The horizon scanning reports summarise why the technology is important, provide an overview of the current available evidence and assess whether it could be adopted in the NHS and if so, what the requirements are for the delivery of the technology into practice.
These reports are freely accessible and disseminated to the NIHR Health Technology Assessment Programme (HTA), the National Institute for Health and Clinical Excellence (NICE) and commissioners of health care services to facilitate adoption and identify further research requirements.
A new measure of complexity in primary care, which could help with allocating resources based on the practice population’s level of need, has been developed by NIHR Community Healthcare MedTech and In Vitro Diagnostics Cooperative supported researchers.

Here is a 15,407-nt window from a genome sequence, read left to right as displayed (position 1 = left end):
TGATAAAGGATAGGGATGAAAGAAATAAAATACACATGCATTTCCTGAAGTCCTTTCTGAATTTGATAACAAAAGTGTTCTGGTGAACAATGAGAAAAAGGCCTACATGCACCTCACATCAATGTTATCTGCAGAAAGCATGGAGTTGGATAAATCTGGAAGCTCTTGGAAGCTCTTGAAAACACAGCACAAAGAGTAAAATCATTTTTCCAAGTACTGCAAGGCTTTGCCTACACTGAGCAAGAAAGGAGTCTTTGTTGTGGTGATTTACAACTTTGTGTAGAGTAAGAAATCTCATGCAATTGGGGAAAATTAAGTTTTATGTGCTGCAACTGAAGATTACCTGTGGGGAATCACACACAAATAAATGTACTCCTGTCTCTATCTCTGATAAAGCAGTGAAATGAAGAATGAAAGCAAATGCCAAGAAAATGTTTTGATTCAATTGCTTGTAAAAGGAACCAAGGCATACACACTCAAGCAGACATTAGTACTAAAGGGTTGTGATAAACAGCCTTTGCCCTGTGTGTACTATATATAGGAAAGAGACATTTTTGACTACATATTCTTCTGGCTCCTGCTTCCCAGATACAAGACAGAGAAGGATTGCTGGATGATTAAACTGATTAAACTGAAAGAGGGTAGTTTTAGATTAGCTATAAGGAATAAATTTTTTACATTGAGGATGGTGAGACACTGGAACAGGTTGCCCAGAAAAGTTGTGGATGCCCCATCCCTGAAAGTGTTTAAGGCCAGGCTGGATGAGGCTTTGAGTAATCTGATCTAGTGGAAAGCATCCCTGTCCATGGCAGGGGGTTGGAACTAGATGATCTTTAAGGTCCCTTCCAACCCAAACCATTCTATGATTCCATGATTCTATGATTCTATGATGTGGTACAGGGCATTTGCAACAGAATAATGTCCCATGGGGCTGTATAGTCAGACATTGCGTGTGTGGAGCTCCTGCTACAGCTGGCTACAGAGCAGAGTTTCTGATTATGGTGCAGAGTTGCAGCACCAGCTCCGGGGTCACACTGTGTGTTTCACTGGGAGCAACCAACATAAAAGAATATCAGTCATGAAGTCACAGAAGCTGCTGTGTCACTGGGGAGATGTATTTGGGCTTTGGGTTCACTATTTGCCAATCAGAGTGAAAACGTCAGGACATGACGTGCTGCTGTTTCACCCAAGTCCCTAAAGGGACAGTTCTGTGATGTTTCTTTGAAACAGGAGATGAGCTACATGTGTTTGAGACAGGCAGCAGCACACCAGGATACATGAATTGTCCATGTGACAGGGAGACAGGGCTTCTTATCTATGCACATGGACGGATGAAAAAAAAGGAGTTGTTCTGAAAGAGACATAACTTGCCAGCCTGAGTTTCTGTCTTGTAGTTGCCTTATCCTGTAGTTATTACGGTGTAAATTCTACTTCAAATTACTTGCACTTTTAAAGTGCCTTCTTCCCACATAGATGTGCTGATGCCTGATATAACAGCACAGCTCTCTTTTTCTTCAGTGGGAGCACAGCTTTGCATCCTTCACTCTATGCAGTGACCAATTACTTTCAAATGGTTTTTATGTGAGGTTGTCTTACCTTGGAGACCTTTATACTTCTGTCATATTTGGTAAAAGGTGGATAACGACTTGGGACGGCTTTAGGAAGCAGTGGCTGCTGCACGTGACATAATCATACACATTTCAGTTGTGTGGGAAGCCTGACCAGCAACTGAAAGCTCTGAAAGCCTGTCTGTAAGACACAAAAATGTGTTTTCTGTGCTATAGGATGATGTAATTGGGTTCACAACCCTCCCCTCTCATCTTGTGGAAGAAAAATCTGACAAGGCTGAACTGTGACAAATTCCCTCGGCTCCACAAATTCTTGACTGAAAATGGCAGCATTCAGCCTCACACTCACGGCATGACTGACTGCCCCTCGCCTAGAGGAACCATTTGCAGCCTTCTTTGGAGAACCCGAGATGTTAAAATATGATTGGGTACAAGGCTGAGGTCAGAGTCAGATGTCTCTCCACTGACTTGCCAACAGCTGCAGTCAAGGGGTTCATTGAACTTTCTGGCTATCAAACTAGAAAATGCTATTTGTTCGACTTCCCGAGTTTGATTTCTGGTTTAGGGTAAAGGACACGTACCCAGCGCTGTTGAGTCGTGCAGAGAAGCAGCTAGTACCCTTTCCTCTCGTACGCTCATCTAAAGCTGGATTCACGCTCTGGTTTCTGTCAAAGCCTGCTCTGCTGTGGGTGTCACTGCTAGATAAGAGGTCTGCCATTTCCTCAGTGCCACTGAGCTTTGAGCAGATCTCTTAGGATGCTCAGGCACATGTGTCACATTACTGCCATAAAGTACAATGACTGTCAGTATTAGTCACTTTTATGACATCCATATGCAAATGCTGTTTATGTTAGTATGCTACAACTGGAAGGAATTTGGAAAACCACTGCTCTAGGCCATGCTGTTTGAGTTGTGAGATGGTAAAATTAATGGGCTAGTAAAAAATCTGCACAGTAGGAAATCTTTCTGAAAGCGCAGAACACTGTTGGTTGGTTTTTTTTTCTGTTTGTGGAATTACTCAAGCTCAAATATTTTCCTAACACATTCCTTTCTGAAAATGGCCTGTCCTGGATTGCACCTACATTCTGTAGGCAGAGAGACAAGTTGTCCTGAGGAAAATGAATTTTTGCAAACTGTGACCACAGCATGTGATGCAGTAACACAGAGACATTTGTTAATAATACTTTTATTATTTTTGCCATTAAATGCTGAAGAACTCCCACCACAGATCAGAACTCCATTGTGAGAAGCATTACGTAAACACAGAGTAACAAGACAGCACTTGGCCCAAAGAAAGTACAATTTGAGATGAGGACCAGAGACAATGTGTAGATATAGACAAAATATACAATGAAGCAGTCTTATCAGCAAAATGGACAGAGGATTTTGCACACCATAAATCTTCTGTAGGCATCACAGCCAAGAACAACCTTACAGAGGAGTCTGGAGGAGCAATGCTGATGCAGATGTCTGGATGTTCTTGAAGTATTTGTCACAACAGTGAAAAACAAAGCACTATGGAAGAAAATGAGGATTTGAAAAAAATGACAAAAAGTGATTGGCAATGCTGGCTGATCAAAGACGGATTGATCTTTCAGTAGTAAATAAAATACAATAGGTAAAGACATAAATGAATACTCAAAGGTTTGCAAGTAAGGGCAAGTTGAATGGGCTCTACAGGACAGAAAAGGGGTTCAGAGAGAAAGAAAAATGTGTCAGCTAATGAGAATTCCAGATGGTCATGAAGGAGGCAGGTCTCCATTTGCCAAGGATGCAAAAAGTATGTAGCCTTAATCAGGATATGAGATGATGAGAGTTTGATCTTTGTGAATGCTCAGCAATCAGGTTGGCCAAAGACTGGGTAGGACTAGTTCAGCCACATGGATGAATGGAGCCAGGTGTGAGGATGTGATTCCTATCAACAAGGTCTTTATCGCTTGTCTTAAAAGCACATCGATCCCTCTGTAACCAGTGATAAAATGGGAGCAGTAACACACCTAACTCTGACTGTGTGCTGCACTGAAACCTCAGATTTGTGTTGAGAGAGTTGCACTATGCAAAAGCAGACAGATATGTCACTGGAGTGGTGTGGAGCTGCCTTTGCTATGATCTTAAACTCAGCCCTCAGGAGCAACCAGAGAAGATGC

General practitioners commonly measure children’s temperature using a thermometer placed in the armpit or ear canal. New ’non-contact’ thermometers use infrared light to measure temperature without touching the child. They are easy to use and there is no risk of passing on infections. However, we do not know how well they measure temperature compared with thermometers that use the armpit or the ear.